This statement does not solve the problem. Many selective networks will be deprived of the benefit of the block exemption because of the continued exclusion of all hybrid platforms. It is immaterial that the Commission does not make this a key issue of its competition policy. In order to act against non-networked resellers, a head of  network must prove the lawfulness of its network. The burden of proof is on the network head. In principle, the regulation is supposed to make this easier whereas inapplicability of the block exemption will make it much more difficult for network heads to defend selective networks in court, which is paradoxical to say the least.

2) Excessive limits to the recognition of the concept of agent

The guidelines (points 23 to 45) make the recognition of the status of agent under competition law conditional on the agent not having to bear all the risks specific to the contracts concluded and/or negotiated by the agent, the risks relating to market-specific investments and the risks relating to other activities carried out on the same product market, where this independent activity is required by the supplier (or, if it is borne, that it remains absolutely insignificant). The wealth of detail relating to the assumption of these risks by the supplier and the evidential rigor required of the supplier may make the use of agents extremely complex and discourage it, whereas it is a marketing method which should be encouraged, and commercial law already makes the use of commercial agents very costly.

II. Better operating rules for distribution networks

In addition to clarifying the parity obligations (excluding from the block exemption extended parity obligations including conditions offered on other platforms but exempting parity obligations restricted to direct sales channels), the new regulation and especially the guidelines bring improvements in the functioning of the networks even if there are still some unsatisfactory points.

 A. The good points

 1) A reduction in the favorable regime for internet sales

While the previous guidelines had set up a regime to favor online over physical sales, the new guidelines rectify this and strive for more neutrality. The Commission has realized that it is certainly no longer necessary to favor digital sales over physical sales.

The Commission abandons two rules of principle, the prohibition of dual wholesale prices to the same distributor depending on whether it resells in physical stores or online and the principle of equivalence of terms. It will now be possible to charge different wholesale prices to the same distributor depending on whether it resells via the internet or in a physical store, provided that the price difference is linked to differences in costs or investment between physical and online sales. Similarly, in a selective distribution system, the criteria for online sales will no longer have to be broadly equivalent to the criteria required for physical stores in order to take account of the inherent differences between the two sales channels, provided that the purpose is not to prevent internet sales.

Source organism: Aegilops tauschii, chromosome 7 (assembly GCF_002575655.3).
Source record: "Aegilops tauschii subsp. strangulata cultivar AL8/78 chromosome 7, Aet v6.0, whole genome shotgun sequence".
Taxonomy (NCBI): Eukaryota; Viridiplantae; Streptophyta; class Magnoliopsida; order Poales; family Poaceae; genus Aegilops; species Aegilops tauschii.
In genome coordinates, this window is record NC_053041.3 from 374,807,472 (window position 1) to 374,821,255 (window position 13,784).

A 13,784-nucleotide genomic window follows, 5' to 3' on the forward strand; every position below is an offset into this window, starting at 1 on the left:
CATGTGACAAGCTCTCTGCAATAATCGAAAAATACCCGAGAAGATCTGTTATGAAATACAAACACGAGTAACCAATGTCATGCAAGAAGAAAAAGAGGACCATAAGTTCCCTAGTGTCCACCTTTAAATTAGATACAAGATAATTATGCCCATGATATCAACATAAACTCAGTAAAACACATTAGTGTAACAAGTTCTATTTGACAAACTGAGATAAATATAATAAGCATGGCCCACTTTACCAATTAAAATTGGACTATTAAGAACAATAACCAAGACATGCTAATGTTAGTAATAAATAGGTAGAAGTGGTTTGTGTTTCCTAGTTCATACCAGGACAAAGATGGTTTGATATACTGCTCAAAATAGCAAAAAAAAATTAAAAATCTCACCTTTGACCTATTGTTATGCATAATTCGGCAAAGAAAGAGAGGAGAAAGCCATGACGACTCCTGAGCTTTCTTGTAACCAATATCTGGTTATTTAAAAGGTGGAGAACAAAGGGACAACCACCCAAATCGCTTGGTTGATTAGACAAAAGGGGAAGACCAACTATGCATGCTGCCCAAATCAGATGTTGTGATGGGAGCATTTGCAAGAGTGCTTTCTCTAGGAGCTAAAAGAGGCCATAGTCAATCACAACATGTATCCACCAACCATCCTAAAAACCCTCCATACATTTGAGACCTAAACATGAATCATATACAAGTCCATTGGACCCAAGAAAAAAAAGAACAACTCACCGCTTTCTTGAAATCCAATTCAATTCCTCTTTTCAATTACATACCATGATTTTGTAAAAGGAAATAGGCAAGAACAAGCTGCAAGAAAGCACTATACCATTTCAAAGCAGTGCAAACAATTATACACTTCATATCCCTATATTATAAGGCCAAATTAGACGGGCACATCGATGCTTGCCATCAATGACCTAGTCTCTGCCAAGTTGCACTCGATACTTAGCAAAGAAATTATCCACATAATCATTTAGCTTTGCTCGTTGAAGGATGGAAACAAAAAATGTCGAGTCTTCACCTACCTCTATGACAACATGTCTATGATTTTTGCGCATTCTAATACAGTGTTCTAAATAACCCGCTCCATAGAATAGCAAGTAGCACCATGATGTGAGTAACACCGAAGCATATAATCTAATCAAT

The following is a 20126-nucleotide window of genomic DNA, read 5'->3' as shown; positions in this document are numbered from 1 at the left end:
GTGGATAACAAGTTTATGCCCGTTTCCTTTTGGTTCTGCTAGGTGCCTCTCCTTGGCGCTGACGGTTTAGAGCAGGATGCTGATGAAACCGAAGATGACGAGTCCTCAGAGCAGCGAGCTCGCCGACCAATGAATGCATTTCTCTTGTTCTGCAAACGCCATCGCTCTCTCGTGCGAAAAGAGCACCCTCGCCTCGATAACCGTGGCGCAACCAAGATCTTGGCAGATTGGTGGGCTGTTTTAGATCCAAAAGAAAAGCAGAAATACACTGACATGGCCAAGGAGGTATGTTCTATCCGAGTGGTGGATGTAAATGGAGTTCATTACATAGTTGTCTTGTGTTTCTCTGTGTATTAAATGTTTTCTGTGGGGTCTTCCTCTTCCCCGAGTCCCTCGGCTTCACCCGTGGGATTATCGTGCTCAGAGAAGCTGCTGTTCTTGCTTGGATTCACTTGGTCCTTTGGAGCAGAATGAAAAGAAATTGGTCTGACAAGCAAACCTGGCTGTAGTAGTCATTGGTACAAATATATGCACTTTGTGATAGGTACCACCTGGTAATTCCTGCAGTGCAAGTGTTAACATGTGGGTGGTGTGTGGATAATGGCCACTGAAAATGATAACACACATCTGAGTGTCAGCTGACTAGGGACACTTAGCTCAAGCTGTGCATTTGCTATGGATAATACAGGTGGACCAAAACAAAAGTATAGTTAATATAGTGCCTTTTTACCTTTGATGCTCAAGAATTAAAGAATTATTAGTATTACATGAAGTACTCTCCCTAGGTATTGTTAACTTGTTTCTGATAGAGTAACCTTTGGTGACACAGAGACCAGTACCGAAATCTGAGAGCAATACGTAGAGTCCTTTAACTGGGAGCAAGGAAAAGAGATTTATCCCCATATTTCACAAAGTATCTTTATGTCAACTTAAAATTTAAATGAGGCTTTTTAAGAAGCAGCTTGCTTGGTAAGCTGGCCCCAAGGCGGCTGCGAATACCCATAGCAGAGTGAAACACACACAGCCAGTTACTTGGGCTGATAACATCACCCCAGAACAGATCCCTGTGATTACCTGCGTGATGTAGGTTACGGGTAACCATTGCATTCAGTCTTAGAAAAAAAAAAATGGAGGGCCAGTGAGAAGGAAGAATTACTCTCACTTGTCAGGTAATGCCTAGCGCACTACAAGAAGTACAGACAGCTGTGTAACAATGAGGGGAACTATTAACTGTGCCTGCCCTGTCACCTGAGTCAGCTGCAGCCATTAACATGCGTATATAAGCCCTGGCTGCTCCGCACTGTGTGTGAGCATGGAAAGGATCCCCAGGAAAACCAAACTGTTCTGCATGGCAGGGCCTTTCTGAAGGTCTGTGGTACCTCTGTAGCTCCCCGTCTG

2) Greater flexibility with respect to tacitly renewable non-competition obligations

Until now, in order to benefit from the block exemption, the duration of non-compete obligations could not be indefinite or exceed 5 years or be tacitly renewable beyond 5 years. Now, contractual non-compete obligations tacitly renewable beyond 5 years may be agreed provided that the buyer can effectively renegotiate or terminate the contract so as to be able to effectively exit the contract and change supplier at the end of the 5 years. The Commission has listened to the complaints of suppliers who complained that this constraint obliges the parties to terminate the relationship and renegotiate the contractual conditions at the end of every five years.

 B. Negative points

1) A persistent distrust of any form of RPM

The regulation and the guidelines continue to espouse a general mistrust of retail price maintenance whereas economic analysis has shown that its effects are not necessarily anticompetitive. While the guidelines do allow for a number of RPM practices, the burden of proof of their legality seems to preclude any practical application. If we add to this the fact that French law seems to have moved from a so-called triple test to a tow pronged test of the referral to fixed or minimum prices and the acceptance thereof , the substantive law seems to be increasingly out of touch with the lessons of economic analysis in this area.

2) Very limited recognition of fulfillment contracts

The only real innovation with regard to fixed prices is that fulfillment contracts are no longer considered as RPM provided that the contract concluded by the supplier is entrusted by the latter to a distributor for its fulfillment, without any possible choice on the part of the buyer. This is a very cautious acknowledgement of this type of contract which does not correspond to the needs of the market, as customers generally wish to have the choice between several distributors for reasons of security of supply.

To sum up, the reform of the regulation has led to significant improvements in terms of legal certainty and network efficiency, but there are still a number of imperfections in the current regime that should be remedied. Of course, the benefit of the options opened up by the regulation is not automatic and requires work to adapt contracts in order to be eligible .